Belfast optometrists set their sights on changing lives in Zimbabwe

A relatively simple intervention can often save people's sight and so vastly improve their lives, according to two eye specialists making their skills available in Zimbabwe

Professor Jonathan Jackson, head of optometry at the Royal Victoria Hospital in Belfast
Professor Jonathan Jackson, head of optometry at the Royal Victoria Hospital in Belfast Professor Jonathan Jackson, head of optometry at the Royal Victoria Hospital in Belfast

IMAGINE losing your sight and, in turn, your livelihood and future, due to something as basic as not being prescribed the correct pair of glasses or failure to have a cataract removed.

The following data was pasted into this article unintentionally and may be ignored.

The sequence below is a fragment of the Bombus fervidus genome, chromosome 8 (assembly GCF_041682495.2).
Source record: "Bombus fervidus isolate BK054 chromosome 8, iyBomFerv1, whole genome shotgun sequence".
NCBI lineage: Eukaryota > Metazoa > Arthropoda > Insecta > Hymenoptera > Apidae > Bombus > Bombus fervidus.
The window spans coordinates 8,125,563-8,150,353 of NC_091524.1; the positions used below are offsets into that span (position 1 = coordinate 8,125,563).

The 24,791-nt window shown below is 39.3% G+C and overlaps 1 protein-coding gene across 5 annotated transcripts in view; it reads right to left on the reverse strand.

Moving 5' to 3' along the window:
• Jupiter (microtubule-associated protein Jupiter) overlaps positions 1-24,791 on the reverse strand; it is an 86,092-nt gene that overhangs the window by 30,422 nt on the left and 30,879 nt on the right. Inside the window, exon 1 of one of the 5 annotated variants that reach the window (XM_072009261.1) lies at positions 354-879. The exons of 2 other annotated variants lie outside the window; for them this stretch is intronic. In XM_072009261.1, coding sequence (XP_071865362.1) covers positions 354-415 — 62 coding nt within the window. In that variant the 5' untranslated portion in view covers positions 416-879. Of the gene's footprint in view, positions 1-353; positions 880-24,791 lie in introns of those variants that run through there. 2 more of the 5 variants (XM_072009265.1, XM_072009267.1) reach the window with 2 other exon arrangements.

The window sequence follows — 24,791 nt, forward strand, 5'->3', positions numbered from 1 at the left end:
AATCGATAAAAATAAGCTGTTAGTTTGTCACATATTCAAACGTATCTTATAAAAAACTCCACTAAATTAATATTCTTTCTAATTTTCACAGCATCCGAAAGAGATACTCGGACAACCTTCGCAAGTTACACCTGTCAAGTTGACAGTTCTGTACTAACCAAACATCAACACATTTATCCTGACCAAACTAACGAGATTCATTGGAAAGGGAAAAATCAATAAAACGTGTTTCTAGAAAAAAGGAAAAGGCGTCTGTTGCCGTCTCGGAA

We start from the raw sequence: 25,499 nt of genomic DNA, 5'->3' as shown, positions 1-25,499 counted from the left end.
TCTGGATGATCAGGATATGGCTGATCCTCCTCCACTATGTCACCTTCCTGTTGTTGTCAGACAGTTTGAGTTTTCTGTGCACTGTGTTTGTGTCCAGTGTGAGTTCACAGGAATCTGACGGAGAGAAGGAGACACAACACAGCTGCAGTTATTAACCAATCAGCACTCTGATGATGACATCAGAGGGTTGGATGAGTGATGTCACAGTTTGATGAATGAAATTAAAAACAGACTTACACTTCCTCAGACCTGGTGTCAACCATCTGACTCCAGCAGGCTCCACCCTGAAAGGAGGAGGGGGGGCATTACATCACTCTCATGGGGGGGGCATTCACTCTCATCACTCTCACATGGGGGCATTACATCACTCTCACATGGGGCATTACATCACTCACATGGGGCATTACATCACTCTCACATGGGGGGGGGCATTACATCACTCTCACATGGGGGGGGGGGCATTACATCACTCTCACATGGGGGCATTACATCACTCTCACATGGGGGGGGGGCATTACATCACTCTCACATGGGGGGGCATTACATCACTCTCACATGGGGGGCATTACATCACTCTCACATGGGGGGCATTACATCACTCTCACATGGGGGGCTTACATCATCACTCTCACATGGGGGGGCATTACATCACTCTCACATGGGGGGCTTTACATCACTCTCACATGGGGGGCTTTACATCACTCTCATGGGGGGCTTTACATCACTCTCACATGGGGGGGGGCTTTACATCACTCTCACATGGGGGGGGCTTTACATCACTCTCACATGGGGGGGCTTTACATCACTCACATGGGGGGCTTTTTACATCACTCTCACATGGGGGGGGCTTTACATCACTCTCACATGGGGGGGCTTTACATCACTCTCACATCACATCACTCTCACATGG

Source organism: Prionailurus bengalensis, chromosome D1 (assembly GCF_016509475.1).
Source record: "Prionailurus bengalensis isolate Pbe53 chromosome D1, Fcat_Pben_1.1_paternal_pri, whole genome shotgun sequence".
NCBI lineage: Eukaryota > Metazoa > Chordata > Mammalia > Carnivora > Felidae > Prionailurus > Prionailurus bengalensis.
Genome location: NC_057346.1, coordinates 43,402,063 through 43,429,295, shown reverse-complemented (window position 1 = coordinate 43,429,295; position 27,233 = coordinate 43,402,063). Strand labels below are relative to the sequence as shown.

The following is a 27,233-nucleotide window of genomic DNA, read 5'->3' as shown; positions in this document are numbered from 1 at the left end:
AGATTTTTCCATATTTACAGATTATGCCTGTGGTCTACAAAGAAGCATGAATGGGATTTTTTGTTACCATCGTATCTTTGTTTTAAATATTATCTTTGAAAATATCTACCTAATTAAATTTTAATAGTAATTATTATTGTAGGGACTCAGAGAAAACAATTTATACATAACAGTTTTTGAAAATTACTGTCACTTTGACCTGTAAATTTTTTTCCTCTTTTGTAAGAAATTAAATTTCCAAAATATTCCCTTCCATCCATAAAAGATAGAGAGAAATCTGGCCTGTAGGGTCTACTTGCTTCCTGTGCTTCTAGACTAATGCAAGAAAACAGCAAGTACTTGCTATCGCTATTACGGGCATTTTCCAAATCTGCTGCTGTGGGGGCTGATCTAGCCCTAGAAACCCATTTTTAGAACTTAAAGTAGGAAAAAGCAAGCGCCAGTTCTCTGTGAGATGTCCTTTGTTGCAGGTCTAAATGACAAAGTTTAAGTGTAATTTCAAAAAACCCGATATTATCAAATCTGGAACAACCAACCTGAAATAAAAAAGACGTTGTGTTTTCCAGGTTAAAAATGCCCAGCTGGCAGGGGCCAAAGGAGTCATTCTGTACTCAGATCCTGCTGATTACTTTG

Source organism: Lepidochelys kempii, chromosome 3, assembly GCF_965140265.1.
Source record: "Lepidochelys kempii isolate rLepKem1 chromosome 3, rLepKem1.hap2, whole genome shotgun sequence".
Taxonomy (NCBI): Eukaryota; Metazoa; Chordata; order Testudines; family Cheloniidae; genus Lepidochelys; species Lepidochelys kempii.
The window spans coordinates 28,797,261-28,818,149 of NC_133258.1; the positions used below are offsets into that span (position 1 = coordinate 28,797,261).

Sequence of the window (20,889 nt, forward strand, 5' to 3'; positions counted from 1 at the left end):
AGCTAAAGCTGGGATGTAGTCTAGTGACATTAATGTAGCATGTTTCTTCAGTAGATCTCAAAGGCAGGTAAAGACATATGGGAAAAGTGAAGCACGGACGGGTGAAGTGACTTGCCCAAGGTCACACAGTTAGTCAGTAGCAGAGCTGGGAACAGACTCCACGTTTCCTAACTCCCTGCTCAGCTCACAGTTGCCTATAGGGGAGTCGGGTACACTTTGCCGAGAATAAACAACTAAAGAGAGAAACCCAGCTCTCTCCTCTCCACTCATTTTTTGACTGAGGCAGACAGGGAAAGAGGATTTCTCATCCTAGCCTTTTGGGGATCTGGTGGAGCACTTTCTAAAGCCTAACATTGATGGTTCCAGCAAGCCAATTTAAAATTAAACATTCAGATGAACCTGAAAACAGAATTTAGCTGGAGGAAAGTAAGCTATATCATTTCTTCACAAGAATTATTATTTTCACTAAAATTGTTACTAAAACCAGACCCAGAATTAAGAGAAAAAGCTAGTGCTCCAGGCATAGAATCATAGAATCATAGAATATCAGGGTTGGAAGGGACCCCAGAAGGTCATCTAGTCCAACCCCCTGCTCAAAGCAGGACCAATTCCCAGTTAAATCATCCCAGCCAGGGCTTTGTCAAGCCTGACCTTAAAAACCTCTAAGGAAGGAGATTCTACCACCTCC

That’s the everyday, cruel reality facing millions of people in developing countries, with figures estimating that 75 per cent of all blindness globally could be prevented or treated.

However, two leading Belfast eye specialists are among a group of Northern Ireland people working to address that injustice.

Optometrists Professor Jonathan Jackson and Andrew Spence are members of the small, voluntary Northern Ireland committee of international blindness and disability charity CBM (Christian Blind Mission), headed by hard-working chairman Jimmy Moore.

Jonathan (63) is head of optometry at the Royal Victoria Hospital and the first hospital optometrist ever in Northern Ireland, while Andrew (42) is a senior optometrist at Cathedral Eye Clinic in Belfast and lecturer at the Optometry School at Ulster University’s Coleraine campus.